Every True Tiger helps student-athletes navigate the ‘wild, wild west’ of a new era for college athletics.
FOR JUST FIFTY BUCKS, Mizzou All-American “Thiccer Kicker” Harrison Mevis will autograph something for you. Considering that his celebrity went to another level — see: Southeastern Conference record-setting, 61-yard game-winning field goal against K-State on September 16 — the senior’s monetary stock might also rise if he continues to produce ESPN-worthy highlights.
Starting at $15 and depending on your need, Mevis will make a social media post for you. He’s also open to providing a “shout out” video or even a personal appearance at your event. The prices of those features start at $100.
How about an autograph (starting at $150) or an appearance (starting at $1,000) from Tiger quarterback Brady Cook? An autograph ($50 starting price) or social media post ($37) from U.S. Olympian and two-time NCAA champion/Academic All-American Mizzou wrestler Keegan O’Toole? MU women’s soccer forward Kylee Simmons, who has 48,000 followers on TikTok, will post on social media for you, appear, or autograph something for you, with prices for those services starting at $186, $294, and $748, respectively.
Simply put, student-athletes may now earn compensation for their name, image, and likeness (NIL). Businesses and individuals interested in availing themselves of an athlete’s NIL can find a listing of participating Mizzou athletes at opendorse.com/missouri-tigers.
“Any athlete can do NIL deals,” says Nick Garner, executive director of Every True Tiger (ETT), the NIL marketing agency that executes marketing campaigns on behalf of Mizzou Athletics and helps connect Mizzou student-athletes with sponsors, products, and brands. When NIL money changes hands, the athlete’s college or university is not involved in the transaction. Garner says that “at least a couple hundred MU athletes” are capitalizing on NIL opportunities.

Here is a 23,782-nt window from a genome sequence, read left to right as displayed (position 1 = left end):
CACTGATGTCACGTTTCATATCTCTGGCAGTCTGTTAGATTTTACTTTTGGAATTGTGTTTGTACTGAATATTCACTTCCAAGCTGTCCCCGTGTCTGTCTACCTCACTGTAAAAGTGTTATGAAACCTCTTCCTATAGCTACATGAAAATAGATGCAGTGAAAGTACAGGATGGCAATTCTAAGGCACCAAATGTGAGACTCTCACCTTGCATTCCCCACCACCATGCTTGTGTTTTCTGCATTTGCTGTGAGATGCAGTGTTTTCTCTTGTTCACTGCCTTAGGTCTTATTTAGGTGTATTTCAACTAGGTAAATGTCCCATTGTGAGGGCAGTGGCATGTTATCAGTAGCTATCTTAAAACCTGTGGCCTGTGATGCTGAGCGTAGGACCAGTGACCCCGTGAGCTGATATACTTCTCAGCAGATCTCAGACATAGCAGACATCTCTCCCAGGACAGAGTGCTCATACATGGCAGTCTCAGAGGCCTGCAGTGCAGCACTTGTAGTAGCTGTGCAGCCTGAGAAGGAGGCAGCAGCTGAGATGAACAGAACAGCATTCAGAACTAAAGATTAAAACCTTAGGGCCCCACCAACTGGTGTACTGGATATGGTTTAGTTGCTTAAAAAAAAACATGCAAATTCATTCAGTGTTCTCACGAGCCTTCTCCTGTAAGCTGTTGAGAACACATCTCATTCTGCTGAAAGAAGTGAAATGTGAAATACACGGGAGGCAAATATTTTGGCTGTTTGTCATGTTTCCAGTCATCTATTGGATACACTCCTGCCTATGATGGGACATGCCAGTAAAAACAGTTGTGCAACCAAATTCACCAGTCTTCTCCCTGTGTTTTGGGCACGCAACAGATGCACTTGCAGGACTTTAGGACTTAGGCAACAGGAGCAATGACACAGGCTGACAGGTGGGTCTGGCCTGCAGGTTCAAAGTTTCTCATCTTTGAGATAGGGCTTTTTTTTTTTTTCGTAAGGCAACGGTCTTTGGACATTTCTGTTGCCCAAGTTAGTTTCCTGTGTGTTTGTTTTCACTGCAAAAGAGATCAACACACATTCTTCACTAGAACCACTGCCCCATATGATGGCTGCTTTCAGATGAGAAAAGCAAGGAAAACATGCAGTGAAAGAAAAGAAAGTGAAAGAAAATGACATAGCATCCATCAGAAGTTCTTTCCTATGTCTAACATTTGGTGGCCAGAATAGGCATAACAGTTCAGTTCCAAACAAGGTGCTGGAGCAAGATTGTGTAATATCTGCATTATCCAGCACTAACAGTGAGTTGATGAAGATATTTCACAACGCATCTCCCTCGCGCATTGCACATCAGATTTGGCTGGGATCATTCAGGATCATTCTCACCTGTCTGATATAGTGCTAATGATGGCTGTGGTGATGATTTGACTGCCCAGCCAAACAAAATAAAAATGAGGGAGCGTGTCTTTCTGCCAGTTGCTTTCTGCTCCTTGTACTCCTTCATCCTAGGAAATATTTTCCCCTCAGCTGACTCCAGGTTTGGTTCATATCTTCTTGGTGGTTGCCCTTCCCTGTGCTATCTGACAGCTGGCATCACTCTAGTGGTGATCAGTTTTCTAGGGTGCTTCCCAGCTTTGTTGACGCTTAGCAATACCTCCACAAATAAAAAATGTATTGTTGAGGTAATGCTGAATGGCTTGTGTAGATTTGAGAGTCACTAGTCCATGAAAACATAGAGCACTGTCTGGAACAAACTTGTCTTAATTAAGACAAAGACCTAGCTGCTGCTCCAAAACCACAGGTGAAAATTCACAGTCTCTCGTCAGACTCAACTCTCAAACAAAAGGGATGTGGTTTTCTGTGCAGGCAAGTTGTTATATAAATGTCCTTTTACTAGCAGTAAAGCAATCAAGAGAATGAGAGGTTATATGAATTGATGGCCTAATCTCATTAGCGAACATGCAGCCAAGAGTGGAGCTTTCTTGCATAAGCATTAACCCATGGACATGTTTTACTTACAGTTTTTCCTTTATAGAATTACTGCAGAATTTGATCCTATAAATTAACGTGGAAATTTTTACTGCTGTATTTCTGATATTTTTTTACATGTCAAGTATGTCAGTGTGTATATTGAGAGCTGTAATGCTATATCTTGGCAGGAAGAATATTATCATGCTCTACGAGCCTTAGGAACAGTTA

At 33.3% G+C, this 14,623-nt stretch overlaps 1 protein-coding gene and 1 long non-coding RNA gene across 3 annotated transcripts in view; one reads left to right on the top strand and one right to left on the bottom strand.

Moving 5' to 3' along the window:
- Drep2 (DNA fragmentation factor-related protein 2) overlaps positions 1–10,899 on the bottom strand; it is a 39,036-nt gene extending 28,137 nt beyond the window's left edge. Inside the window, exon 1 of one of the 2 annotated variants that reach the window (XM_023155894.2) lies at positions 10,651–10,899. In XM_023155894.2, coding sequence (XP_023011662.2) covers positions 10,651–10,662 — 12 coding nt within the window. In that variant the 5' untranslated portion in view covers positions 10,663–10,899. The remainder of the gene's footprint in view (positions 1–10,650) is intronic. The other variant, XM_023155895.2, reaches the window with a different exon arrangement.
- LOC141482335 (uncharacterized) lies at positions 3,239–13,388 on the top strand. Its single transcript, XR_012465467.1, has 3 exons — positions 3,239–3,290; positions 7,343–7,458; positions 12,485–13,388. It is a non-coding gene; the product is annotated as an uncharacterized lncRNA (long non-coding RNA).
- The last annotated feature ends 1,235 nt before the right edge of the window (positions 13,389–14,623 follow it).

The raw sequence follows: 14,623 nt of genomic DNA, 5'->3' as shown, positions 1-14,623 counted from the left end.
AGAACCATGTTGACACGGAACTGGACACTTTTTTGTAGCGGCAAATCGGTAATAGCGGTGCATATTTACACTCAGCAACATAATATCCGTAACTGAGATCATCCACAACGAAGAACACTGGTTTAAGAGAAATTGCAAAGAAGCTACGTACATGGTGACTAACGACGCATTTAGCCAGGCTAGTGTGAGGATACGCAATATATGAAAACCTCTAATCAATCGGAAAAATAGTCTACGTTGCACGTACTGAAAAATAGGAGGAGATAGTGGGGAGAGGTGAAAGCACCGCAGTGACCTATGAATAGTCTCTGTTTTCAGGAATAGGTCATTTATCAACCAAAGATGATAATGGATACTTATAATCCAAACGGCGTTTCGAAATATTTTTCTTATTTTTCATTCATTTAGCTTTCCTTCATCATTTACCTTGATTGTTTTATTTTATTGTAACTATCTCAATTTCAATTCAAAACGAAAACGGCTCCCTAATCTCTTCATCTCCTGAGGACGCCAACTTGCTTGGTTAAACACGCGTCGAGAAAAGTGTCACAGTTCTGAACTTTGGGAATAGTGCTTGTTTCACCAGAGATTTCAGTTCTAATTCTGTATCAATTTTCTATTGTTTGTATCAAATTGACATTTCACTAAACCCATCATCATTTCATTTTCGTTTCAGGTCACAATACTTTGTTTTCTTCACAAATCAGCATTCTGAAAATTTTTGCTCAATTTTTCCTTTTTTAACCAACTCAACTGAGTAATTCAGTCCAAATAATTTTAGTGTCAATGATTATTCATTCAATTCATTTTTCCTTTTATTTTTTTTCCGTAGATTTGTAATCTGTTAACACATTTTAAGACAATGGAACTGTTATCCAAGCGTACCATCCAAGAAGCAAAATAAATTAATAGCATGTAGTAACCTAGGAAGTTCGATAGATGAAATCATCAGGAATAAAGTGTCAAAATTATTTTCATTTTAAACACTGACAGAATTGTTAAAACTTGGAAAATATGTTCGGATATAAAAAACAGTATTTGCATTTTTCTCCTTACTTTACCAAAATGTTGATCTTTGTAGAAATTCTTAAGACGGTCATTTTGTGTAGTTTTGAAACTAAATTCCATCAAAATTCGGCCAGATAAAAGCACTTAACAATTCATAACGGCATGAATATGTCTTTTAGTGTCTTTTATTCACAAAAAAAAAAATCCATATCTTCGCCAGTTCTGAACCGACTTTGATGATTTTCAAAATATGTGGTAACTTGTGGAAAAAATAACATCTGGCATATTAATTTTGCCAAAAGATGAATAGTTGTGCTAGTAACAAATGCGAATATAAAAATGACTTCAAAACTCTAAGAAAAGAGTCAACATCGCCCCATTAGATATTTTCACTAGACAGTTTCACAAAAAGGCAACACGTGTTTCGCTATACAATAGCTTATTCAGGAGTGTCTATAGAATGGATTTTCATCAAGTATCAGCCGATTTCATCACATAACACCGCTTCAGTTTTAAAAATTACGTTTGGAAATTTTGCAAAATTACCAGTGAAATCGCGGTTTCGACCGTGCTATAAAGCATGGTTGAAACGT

A new era for student-athletes
What is the ceiling for NIL deals? How high can they go? Louisiana State University gymnast Olivia Dunne has her own clothing line, multiple appearances in television commercials, a photo gallery in the Sports Illustrated swimsuit edition, and some 14 million social media followers. Her annual earnings exceed $3 million.
University of Iowa women’s hoops star Caitlin Clark, who played her way into the hearts and college basketball fans this past March, recently inked a deal with State Farm Insurance — already appearing in a promotion with “Jake from State Farm.” Her NIL deals also include Nike, Bose, Buick, and as many as a dozen other brands or products. Her NIL net worth, per The Sporting News, ranges from $1 million to possibly $6 million.
Garner, who introduced the Columbia Chamber of Commerce to ETT and NIL at a membership breakfast on September 27, is quick to point out the rarity of Dunne’s eye-popping, seven-figure financial success.
“The headlines really are what get all the notoriety,” he adds, “when people read about certain athletes across the country getting some astronomical amount of money. That does happen, but only in very rare circumstances.” (The Associated Press reported that NCAA Division I athletes earned an average of $3,711 in the first year of NIL.)